In this episode of Lehigh University’s College of Business ilLUminate podcast, we are speaking with Danny Zane about his research examining how consumers respond to special day-themed sales promotions, such as those linked to the upcoming Pi Day on March 14th.

Zane is an assistant professor of marketing who studies consumer behavior. His research interests include inference making, self-perceptions, and ethical decision-making.

He spoke with Jack Croft, host of the ilLUminate podcast. Listen to the podcast here and subscribe and download Lehigh Business on Apple Podcasts or wherever you get your podcasts.

Below is an edited excerpt from that conversation. Read the complete podcast transcript. For more information, watch Danny Zane’s Lehigh Business video, This is My Research: Consumer Inferences About Special Day-Themed Promos.

Jack Croft: It's hard to believe that it's almost Pi Day 2022 already. For those of our listeners whose mouths are already watering Homer Simpson-style at the thought of their favorite pie, could you briefly explain Pi Day's origins and how it fits into the broader category of non-traditional holidays that you and your co-authors examined in a recent study?

Daniel Zane: Sure. I'll note that I was actually eating cherry pie last night. So I guess all this thinking about my research on Pi Day must have gotten to me. [laughter] We named this paper—“Promoting Pi Day” is the front end of our title, a kind of cute one. Like you mentioned, it's on March 14th, and it's an annual celebration of the mathematical sign pi [3.14, the constant number for the ratio of a circle’s circumference to its diameter]. It was founded in 1988 by a physicist, and then … the celebration sort of erupted to the point that, in 2009, it actually became an official national holiday when the U.S. House of Representatives passed legislation to do that.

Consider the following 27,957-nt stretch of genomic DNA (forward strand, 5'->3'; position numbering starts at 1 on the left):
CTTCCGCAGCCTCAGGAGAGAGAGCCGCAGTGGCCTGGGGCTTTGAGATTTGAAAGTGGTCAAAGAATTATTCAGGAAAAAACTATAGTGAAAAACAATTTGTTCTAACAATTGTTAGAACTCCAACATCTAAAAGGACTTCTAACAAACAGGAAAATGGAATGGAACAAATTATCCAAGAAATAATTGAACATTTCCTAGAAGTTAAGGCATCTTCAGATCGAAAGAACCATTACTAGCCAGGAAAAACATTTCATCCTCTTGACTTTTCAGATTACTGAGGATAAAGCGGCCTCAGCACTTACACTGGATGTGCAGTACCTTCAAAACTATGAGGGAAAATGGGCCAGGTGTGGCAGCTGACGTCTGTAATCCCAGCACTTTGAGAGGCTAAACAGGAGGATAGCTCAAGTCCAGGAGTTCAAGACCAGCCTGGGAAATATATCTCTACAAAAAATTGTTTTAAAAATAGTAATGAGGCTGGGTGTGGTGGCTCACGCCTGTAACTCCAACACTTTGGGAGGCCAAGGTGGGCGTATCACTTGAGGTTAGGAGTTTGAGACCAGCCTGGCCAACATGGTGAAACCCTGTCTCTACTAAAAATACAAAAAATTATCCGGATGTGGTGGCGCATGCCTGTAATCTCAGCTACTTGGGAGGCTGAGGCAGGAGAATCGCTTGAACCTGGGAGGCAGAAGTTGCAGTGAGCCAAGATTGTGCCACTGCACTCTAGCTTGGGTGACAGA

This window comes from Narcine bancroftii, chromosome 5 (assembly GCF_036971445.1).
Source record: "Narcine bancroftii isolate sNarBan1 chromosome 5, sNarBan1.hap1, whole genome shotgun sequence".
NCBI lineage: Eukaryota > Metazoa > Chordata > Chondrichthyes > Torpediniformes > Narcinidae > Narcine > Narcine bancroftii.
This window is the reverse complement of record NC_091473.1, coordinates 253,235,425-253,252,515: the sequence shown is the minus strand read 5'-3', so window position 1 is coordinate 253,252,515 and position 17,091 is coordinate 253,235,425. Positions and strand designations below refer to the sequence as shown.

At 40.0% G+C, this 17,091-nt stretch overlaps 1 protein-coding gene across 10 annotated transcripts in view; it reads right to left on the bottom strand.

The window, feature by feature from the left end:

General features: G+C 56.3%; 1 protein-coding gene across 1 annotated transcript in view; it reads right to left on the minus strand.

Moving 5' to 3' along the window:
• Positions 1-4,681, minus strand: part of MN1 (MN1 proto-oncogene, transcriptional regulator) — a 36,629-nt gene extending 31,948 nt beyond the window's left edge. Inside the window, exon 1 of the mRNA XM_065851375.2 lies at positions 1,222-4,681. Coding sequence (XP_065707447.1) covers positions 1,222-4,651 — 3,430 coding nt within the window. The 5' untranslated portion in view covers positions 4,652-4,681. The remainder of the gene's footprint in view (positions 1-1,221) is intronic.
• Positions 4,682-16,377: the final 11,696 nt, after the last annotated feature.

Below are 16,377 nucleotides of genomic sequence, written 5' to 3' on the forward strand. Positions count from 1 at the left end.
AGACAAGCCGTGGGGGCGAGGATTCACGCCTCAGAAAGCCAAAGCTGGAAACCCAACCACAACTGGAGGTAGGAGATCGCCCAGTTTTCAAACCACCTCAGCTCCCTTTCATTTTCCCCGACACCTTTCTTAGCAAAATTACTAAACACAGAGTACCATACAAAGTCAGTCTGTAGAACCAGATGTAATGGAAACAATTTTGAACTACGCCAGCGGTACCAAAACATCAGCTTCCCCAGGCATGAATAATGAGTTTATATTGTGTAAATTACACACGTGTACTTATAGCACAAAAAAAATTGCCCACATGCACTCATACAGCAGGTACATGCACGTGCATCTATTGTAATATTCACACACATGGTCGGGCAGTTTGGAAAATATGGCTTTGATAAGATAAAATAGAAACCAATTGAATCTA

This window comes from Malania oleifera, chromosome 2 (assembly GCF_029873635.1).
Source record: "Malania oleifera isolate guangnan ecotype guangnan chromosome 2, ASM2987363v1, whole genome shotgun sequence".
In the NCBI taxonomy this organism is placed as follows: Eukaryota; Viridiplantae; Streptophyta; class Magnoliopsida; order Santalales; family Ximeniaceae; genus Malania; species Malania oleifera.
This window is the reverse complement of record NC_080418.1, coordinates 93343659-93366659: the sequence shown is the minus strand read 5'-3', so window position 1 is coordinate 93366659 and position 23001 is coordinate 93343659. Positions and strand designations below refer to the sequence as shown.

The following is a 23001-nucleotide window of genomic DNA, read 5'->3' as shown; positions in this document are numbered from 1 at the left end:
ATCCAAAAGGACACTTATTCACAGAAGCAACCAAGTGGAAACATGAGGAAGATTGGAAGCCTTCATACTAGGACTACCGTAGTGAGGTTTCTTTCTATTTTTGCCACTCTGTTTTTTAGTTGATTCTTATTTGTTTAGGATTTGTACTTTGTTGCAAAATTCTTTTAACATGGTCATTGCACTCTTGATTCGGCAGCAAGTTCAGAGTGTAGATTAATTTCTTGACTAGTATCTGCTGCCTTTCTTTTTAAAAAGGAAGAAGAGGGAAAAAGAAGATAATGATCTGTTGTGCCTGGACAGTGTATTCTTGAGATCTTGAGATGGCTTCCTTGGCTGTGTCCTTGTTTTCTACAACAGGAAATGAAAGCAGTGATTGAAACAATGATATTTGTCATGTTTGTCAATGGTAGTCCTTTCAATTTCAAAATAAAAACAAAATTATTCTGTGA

I'm not an expert on the history of these non-traditional holidays, but as a consumer behavior researcher, I can tell you that there are a lot of these non-traditional holidays coming into the limelight because marketers are now trying to capitalize on them. Of course, we're familiar with traditional holidays like Christmas and 4th of July, and all the sales that are attached to them. But now we, as consumers, are coming to learn about these non-traditional holidays, or what I label in my research as special days, because marketers are starting to leverage them to their advantage. To define these in the context of marketing, special days are these holidays that are not historically or traditionally linked to sales or marketing events—days like Pi Day, National Dog Day, National Swimsuit Day, National Go Barefoot Day.